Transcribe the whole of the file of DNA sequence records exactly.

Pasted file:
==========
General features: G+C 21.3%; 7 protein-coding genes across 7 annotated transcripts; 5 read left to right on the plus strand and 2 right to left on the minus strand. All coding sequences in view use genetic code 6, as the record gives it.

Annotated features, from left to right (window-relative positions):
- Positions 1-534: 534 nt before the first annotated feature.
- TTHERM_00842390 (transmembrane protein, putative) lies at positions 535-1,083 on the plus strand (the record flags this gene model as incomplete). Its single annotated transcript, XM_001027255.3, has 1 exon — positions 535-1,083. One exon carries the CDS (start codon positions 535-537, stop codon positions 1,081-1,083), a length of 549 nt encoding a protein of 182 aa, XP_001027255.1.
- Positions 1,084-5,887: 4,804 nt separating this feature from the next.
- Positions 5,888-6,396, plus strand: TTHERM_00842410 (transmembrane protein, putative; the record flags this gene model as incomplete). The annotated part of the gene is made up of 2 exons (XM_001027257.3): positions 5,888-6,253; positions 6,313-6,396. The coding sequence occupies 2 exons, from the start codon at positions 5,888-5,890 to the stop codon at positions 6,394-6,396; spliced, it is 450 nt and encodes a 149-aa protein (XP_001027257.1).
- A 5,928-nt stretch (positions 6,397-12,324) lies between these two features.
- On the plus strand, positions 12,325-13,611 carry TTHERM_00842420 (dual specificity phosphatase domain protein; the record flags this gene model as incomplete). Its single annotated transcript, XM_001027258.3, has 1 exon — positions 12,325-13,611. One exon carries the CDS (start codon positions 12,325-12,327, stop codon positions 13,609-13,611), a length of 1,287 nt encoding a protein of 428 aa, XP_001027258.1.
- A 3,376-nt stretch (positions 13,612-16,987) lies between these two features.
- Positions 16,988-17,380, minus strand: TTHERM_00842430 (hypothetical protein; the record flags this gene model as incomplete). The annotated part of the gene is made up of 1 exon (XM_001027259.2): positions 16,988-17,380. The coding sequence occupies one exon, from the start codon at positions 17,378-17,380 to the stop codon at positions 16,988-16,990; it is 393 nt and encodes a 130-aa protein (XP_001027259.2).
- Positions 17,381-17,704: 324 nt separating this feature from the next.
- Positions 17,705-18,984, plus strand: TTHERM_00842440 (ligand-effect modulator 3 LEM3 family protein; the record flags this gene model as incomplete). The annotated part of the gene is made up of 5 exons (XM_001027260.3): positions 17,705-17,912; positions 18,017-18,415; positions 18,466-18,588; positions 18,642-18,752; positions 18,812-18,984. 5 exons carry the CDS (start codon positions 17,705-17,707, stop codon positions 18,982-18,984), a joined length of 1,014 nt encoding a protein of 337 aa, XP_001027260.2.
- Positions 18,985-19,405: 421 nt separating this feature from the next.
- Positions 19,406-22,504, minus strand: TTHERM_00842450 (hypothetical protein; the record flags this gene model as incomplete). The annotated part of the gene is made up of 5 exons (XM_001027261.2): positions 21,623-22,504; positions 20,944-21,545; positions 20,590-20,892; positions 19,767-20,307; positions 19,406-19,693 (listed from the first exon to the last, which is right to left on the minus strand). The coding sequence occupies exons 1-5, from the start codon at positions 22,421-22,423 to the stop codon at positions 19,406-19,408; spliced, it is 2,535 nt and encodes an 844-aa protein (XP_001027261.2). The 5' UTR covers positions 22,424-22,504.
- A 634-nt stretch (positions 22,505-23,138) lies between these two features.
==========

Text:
General features: G+C 21.3%; 7 protein-coding genes across 7 annotated transcripts; 5 read left to right on the plus strand and 2 right to left on the minus strand. All coding sequences in view use genetic code 6, as the record gives it.

Annotated features, from left to right (window-relative positions):
- Positions 1-534: 534 nt before the first annotated feature.
- TTHERM_00842390 (transmembrane protein, putative) lies at positions 535-1,083 on the plus strand (the record flags this gene model as incomplete). Its single annotated transcript, XM_001027255.3, has 1 exon — positions 535-1,083. One exon carries the CDS (start codon positions 535-537, stop codon positions 1,081-1,083), a length of 549 nt encoding a protein of 182 aa, XP_001027255.1.
- Positions 1,084-5,887: 4,804 nt separating this feature from the next.
- Positions 5,888-6,396, plus strand: TTHERM_00842410 (transmembrane protein, putative; the record flags this gene model as incomplete). The annotated part of the gene is made up of 2 exons (XM_001027257.3): positions 5,888-6,253; positions 6,313-6,396. The coding sequence occupies 2 exons, from the start codon at positions 5,888-5,890 to the stop codon at positions 6,394-6,396; spliced, it is 450 nt and encodes a 149-aa protein (XP_001027257.1).
- A 5,928-nt stretch (positions 6,397-12,324) lies between these two features.
- On the plus strand, positions 12,325-13,611 carry TTHERM_00842420 (dual specificity phosphatase domain protein; the record flags this gene model as incomplete). Its single annotated transcript, XM_001027258.3, has 1 exon — positions 12,325-13,611. One exon carries the CDS (start codon positions 12,325-12,327, stop codon positions 13,609-13,611), a length of 1,287 nt encoding a protein of 428 aa, XP_001027258.1.
- A 3,376-nt stretch (positions 13,612-16,987) lies between these two features.
- Positions 16,988-17,380, minus strand: TTHERM_00842430 (hypothetical protein; the record flags this gene model as incomplete). The annotated part of the gene is made up of 1 exon (XM_001027259.2): positions 16,988-17,380. The coding sequence occupies one exon, from the start codon at positions 17,378-17,380 to the stop codon at positions 16,988-16,990; it is 393 nt and encodes a 130-aa protein (XP_001027259.2).
- Positions 17,381-17,704: 324 nt separating this feature from the next.
- Positions 17,705-18,984, plus strand: TTHERM_00842440 (ligand-effect modulator 3 LEM3 family protein; the record flags this gene model as incomplete). The annotated part of the gene is made up of 5 exons (XM_001027260.3): positions 17,705-17,912; positions 18,017-18,415; positions 18,466-18,588; positions 18,642-18,752; positions 18,812-18,984. 5 exons carry the CDS (start codon positions 17,705-17,707, stop codon positions 18,982-18,984), a joined length of 1,014 nt encoding a protein of 337 aa, XP_001027260.2.
- Positions 18,985-19,405: 421 nt separating this feature from the next.
- Positions 19,406-22,504, minus strand: TTHERM_00842450 (hypothetical protein; the record flags this gene model as incomplete). The annotated part of the gene is made up of 5 exons (XM_001027261.2): positions 21,623-22,504; positions 20,944-21,545; positions 20,590-20,892; positions 19,767-20,307; positions 19,406-19,693 (listed from the first exon to the last, which is right to left on the minus strand). The coding sequence occupies exons 1-5, from the start codon at positions 22,421-22,423 to the stop codon at positions 19,406-19,408; spliced, it is 2,535 nt and encodes an 844-aa protein (XP_001027261.2). The 5' UTR covers positions 22,424-22,504.
- A 634-nt stretch (positions 22,505-23,138) lies between these two features.